Recently, a fellowship group invited me to share on the topic of meditation. In fact, I am also learning. It is not too difficult to know what meditation is. It is not too difficult to know the skills. If you search on the Internet, you will definitely find some content that talks about how to practice in this area. However, meditation is a lifelong exercise, because the purpose of this, in my opinion, is to establish a relationship with God that belongs only to God and oneself.

Paul talked about meditation as a training in 1 Timothy 4. Why would he use training to describe meditation? It turns out that our faith is like swimming upstream. If we don’t deepen our relationship with God, there will be a current that pushes us back. This current is the values from the world. The further we are pushed behind, the farther we feel disconnect with our God, even to the point where we may have even forgotten our own faith.

There is a fundamental element to training, perseverance. Skill is important. However, in my experience, perseverance is more important. The reason why we can persevere is because we value the relationship with God. If we value a relationship, we will use various methods to maintain, build, and deepen this. If we don’t value it, no matter how effective the methods are, we may give up as soon as you encounter external challenges.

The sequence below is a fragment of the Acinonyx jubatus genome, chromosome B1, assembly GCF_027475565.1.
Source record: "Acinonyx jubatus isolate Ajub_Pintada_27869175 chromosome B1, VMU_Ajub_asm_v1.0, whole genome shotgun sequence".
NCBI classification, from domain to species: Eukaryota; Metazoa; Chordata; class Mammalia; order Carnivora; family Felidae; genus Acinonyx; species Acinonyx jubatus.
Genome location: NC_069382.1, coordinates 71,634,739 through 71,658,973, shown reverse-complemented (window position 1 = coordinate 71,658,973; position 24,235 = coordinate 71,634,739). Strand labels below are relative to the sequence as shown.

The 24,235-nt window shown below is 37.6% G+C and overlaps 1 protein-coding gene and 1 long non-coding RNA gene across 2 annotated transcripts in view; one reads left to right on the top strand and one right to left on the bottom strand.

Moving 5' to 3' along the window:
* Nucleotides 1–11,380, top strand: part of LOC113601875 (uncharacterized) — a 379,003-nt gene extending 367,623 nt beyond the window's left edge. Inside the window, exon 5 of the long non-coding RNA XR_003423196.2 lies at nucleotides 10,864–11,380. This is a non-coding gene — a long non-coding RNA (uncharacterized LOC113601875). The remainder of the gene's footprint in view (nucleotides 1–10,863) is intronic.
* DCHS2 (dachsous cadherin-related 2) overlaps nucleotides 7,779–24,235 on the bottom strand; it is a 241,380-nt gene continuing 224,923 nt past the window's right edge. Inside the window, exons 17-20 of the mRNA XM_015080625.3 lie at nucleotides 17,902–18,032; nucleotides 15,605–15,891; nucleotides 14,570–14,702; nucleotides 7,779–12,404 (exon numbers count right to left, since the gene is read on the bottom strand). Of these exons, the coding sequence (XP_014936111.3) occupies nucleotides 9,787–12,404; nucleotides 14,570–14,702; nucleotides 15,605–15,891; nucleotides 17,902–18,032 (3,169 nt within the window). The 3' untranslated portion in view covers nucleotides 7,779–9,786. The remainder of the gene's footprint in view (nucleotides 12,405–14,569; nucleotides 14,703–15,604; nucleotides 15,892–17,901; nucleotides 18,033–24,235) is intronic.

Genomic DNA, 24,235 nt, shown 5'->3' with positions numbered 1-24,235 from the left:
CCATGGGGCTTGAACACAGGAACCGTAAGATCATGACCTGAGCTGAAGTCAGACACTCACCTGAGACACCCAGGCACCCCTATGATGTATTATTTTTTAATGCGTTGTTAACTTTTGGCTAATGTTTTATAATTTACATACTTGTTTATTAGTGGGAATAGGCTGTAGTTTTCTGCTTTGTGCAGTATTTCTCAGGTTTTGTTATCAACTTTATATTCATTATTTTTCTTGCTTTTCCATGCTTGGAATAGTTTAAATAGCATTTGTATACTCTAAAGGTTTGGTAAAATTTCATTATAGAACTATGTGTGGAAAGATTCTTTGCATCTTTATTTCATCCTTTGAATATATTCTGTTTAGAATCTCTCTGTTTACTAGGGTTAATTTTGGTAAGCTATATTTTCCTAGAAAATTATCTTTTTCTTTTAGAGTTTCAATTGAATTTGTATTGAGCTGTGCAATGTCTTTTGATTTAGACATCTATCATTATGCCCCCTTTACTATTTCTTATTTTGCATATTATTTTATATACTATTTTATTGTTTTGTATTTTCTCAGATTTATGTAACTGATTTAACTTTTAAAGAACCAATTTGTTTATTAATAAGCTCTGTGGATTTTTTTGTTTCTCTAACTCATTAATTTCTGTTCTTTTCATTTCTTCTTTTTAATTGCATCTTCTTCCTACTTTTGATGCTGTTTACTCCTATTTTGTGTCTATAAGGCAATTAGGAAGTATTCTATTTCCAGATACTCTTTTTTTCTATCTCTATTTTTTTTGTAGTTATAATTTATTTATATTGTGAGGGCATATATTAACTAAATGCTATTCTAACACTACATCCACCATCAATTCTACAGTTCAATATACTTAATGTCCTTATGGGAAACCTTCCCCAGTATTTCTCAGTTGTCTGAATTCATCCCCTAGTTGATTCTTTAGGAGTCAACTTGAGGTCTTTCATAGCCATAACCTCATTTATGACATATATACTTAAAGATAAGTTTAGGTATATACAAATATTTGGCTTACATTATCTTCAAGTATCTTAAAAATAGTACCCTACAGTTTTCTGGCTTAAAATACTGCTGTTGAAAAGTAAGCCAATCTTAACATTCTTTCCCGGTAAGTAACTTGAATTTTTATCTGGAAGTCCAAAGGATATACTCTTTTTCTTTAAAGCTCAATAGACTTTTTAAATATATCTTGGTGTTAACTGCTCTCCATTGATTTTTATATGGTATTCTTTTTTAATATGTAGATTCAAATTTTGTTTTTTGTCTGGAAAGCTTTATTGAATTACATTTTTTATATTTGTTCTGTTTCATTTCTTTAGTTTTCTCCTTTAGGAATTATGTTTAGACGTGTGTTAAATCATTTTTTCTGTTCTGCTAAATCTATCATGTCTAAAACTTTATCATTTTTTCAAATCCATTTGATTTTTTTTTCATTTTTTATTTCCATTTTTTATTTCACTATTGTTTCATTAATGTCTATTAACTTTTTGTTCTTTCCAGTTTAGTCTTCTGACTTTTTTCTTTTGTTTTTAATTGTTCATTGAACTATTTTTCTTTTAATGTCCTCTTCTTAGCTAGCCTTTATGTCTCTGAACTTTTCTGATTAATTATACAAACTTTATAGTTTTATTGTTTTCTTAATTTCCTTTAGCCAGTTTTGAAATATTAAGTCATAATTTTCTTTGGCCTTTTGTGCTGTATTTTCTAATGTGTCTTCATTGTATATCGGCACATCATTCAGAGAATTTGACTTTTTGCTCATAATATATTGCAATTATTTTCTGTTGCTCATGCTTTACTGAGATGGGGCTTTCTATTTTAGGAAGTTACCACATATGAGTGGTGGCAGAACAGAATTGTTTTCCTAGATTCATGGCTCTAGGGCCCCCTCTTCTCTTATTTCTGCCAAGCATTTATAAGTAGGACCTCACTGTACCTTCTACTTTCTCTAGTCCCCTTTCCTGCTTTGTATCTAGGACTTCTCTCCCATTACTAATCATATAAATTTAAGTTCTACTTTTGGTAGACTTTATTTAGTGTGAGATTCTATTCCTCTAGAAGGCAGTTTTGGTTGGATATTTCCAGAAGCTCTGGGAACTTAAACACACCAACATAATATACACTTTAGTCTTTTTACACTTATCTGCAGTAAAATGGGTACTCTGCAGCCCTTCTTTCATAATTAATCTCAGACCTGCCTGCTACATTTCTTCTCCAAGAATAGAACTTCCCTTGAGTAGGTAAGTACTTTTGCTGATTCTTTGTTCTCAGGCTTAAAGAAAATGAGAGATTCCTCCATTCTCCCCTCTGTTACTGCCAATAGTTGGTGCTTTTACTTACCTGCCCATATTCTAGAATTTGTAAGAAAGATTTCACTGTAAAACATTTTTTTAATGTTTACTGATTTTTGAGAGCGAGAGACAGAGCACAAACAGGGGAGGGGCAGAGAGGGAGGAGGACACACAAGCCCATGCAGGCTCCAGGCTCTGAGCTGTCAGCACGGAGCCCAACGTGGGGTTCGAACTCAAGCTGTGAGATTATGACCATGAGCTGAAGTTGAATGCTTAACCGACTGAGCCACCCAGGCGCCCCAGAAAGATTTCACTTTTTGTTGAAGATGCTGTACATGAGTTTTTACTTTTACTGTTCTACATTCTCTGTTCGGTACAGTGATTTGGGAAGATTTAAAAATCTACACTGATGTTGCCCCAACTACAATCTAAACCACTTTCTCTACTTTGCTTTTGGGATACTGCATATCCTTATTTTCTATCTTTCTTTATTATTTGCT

The purpose of meditation is to build a relationship with God. The manifestation of this relationship needs to be in words, actions, love, faith and works. It is also a manifestation of the whole person. Faith itself is not a part of life, but life itself. To have this kind of life, we must let God’s words speak to our hearts. In addition, we need to respond with prayer. All this is included in meditation.

Some people believe that spiritual practice is best done at a specific time. This is good. However, my experience tells me that it is impossible to fixate at a specific time. I still remember that when I was dating my wife, I would think of what she said not just at certain times, but almost whenever I had free time in my head. Paul said in Philippians 4:8, “Finally, brothers, whatever is true, whatever is dignified, whatever is just, whatever is pure, whatever is lovely, whatever is of good repute, whatever virtue there is, whatever praise is yours, do these things Thoughts.” I believe this is meditation, letting God’s words occupy our hearts. At this time, we will begin to receive the benefits of this spiritual practice, which is the establishment of an intimate relationship. And this relationship is not an ordinary relationship, but a personal relationship with God.

May God bless you all.

His servant,

Rev. Mark Liu